50% through my draft…and a bandicoot #amwriting

Today marks a special place in my drafting of book three, and I am delighted to hit the 50% (or 50k in words) mark!

I always aim for around 100k in the draft, and generally chop around 10k in the editing stage to leave a decent scifi size of around 90k. I break my book into quarters for planning, and set myself a daily target in scrivener. I am currently on target to finish the draft by the end of April, and then the wonderful, and endless, editing can begin.

I actually like editing, I like writing more, but editing is also fun, and I feel a great deal of satisfaction from turning a rather basic draft into something far more polished.

But…I have another 50k to go before any editing can begin, and I have been surprisingly disciplined with myself in not over editing what I have just drafted, which is paying off in terms of progress.

To confirm just how dire my addiction to writing is, my husband took an Instagram snap of me (unbeknown to me at the time) with the comment ‘Even when we’re out she’s editing her book!’ It got quite a few likes—I suspect mostly from writers 😉

Yes, I did have my kindle with me, and I was reviewing yesterdays draft, but it was just to set me up for the day, honest!

To take a break from my writing, I did a little gardening yesterday (and yes it was hard to drag myself from my computer), which is when I spotted the bandicoot chomping down on the cat’s food. We get a lot of bandicoots around here, usually early or at dusk. They are pretty cute, and not at all bothered by people or our cats. In fact, this one hopped straight past me and the cat on his way to the food bowl!

Hope everyone has had a wonderful easter weekend.

Happy writing 🙂

Bandicoot 2

Bandicoot 1

burmilla cat

Scrivener workshop – using a writing target word count

I am typically not a great planner when it comes to my writing work. I get the job done in a random fashion that bounces about from the start, to the end, to the middle, and all over the place. As a poor planner, scrivener has a number of features I have found invaluable to assist me in getting on with the task of writing a book. The project target feature is a great little prompt to help you keep on track with your writing targets, and to celebrate your progress along the way.

Accessed via the menu. Project | Show Project Targets

scrivener - show project targets menu

When I am writing, I have no pressing deadlines other than the ones I set myself. I usually pick a date and see how it comes out for the daily word count.

I write scifi, so I always pick a genre specific target for the whole book of 90K. Generally, I write 10k more than I intend, but hack about 10k out during editing.

This is the main Manuscript target box you see when you select the above menu option. It just floats like this over the top of you project, or as in my case, I drop it over the bottom corner of my second monitor.

scrivener - Show project targets dialog

It’s super easy to set up.

Select the options button at the bottom to show the next dialog. Here you can set your proposed date, writing days etc.

scrivener - show project targets - options

You can play around with the options to suit your preferences, but a few things worth noting.

  • I have some chapters which are potentially going to get chopped and / or are just bullet notes, so I tick the count documents in the compile only option to avoid muddying the count. You set the ‘include in compile’ against each folder (chapter). If you are not using this ‘include in compile’ feature then untick this.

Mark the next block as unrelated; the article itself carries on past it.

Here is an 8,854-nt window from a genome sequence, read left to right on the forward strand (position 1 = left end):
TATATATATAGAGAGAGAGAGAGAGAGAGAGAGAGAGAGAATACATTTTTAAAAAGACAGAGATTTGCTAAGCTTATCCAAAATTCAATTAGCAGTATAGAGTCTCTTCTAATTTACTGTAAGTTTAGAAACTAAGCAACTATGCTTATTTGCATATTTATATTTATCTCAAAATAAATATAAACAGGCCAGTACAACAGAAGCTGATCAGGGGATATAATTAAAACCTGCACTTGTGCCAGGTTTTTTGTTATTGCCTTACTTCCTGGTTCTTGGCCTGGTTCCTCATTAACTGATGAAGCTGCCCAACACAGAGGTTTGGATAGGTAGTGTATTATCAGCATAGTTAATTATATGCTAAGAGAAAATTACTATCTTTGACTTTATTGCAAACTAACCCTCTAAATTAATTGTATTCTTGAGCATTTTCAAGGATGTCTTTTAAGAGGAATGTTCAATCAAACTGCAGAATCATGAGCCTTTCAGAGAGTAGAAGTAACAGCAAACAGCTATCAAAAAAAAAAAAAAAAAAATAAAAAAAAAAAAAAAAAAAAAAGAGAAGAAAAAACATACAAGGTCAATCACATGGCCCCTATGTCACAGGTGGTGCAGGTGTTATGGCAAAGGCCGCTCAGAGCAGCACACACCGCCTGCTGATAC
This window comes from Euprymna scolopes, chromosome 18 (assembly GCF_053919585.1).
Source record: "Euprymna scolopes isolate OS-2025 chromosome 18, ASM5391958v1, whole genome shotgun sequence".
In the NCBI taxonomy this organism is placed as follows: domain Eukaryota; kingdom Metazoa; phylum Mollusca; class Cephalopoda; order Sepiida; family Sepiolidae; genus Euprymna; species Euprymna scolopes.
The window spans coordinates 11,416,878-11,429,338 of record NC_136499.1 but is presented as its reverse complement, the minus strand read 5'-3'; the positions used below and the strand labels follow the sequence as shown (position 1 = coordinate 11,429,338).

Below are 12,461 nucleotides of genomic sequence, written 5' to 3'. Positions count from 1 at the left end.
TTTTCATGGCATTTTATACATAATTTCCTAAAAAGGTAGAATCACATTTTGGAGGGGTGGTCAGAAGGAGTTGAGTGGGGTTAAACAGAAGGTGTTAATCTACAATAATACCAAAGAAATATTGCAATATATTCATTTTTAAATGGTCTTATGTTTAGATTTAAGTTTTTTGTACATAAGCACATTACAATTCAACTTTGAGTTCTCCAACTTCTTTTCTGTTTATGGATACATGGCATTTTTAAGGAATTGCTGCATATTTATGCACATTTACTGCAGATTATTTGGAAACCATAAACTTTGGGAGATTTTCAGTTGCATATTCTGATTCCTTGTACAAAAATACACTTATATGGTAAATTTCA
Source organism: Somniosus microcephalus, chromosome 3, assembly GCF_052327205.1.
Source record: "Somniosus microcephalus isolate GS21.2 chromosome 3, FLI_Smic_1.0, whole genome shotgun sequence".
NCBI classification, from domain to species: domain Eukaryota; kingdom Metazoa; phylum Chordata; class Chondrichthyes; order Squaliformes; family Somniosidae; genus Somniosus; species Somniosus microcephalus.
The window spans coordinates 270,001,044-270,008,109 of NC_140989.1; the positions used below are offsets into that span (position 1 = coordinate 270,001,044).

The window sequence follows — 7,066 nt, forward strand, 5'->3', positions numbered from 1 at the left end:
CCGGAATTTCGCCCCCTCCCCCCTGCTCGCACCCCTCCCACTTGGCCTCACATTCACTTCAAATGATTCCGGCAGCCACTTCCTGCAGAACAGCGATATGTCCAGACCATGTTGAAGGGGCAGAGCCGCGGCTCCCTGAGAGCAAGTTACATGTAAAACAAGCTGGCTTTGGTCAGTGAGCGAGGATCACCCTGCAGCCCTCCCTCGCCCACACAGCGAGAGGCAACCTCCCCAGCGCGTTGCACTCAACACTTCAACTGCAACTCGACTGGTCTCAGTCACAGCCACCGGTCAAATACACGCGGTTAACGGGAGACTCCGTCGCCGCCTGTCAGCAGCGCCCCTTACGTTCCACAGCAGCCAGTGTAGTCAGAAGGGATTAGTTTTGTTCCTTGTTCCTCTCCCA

• Deadline – I like to play about with the target date and see what the word count per day pops out at. If you know roughly how many words you can achieve a day, you can work out a sensible target date.
  • I like to allow negatives. Sometimes when you are editing this can be a little disconcerting, but I still like to think about my overall target. If I chop out 500 words I just have to work extra hard to make my day’s count!
  • The writing days picker is good if you know you have definite days of the week you don’t write. I tend to just leave as is, and then write over-target on good days.
  • I use the default  reset the session count at midnight, but if you are a late night writer, you may prefer the reset on project close or one of the other session target options.
  • Tick the show target notifications if you want a happy little bong when you meet your target!

Once you are done in the options, click Ok, and head back to the main dialog.

Now Hit the Edit button. (It will then become Apply)

scrivener - edit target count

The manuscript word target can now be edited. After you have set the target words hit Apply. Your target session count will pop out.

Note: you can change words to pages or characters if you prefer. I like the default basic word count. (Click on words next to your manuscript target count)

I tend to jump in and out of the options to change the project deadline based on the total manuscript target until I get a realistic target per day.

I’m sure a target glaring at you from the corner of the screen will not work for everyone, but if you have not tried this feature yet, then you may want to give it a go. Writing a book is a long process and anything that helps you to celebrate the progress and the little wins along the way can only be a good thing.

I would love to hear from anyone already using this, and whether you find it useful or not. And anyone thinking of giving it a trial for the first time, let me know if it helps! 🙂

Divided Serenity Book Cover

Divided Serenity out now on all Amazon stores, and free with Kindle Unlimited.